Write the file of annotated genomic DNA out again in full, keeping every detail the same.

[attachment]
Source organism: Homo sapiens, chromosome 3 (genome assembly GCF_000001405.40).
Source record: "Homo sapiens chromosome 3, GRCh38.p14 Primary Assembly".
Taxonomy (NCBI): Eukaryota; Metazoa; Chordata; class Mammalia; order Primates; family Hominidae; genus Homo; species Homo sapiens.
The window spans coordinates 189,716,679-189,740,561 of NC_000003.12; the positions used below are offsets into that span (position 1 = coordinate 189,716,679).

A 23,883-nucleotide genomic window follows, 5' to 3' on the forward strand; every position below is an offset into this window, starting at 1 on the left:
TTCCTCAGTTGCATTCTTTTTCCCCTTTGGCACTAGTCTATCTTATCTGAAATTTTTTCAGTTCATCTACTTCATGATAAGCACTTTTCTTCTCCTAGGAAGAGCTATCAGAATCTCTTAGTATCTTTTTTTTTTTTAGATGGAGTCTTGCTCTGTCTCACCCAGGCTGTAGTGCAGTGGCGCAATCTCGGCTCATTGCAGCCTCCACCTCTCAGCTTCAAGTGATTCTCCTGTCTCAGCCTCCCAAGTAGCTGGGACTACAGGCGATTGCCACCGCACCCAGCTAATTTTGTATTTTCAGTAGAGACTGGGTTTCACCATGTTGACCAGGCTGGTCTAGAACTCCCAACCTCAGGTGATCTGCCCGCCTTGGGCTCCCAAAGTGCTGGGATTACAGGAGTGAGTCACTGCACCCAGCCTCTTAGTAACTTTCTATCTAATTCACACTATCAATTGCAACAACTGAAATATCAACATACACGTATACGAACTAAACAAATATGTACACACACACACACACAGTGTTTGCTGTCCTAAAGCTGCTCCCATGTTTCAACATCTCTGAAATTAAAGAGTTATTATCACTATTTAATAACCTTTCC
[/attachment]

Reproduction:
Source organism: Homo sapiens, chromosome 3 (genome assembly GCF_000001405.40).
Source record: "Homo sapiens chromosome 3, GRCh38.p14 Primary Assembly".
Taxonomy (NCBI): Eukaryota; Metazoa; Chordata; class Mammalia; order Primates; family Hominidae; genus Homo; species Homo sapiens.
The window spans coordinates 189,716,679-189,740,561 of NC_000003.12; the positions used below are offsets into that span (position 1 = coordinate 189,716,679).

A 23,883-nucleotide genomic window follows, 5' to 3' on the forward strand; every position below is an offset into this window, starting at 1 on the left:
TTCCTCAGTTGCATTCTTTTTCCCCTTTGGCACTAGTCTATCTTATCTGAAATTTTTTCAGTTCATCTACTTCATGATAAGCACTTTTCTTCTCCTAGGAAGAGCTATCAGAATCTCTTAGTATCTTTTTTTTTTTTAGATGGAGTCTTGCTCTGTCTCACCCAGGCTGTAGTGCAGTGGCGCAATCTCGGCTCATTGCAGCCTCCACCTCTCAGCTTCAAGTGATTCTCCTGTCTCAGCCTCCCAAGTAGCTGGGACTACAGGCGATTGCCACCGCACCCAGCTAATTTTGTATTTTCAGTAGAGACTGGGTTTCACCATGTTGACCAGGCTGGTCTAGAACTCCCAACCTCAGGTGATCTGCCCGCCTTGGGCTCCCAAAGTGCTGGGATTACAGGAGTGAGTCACTGCACCCAGCCTCTTAGTAACTTTCTATCTAATTCACACTATCAATTGCAACAACTGAAATATCAACATACACGTATACGAACTAAACAAATATGTACACACACACACACACAGTGTTTGCTGTCCTAAAGCTGCTCCCATGTTTCAACATCTCTGAAATTAAAGAGTTATTATCACTATTTAATAACCTTTCC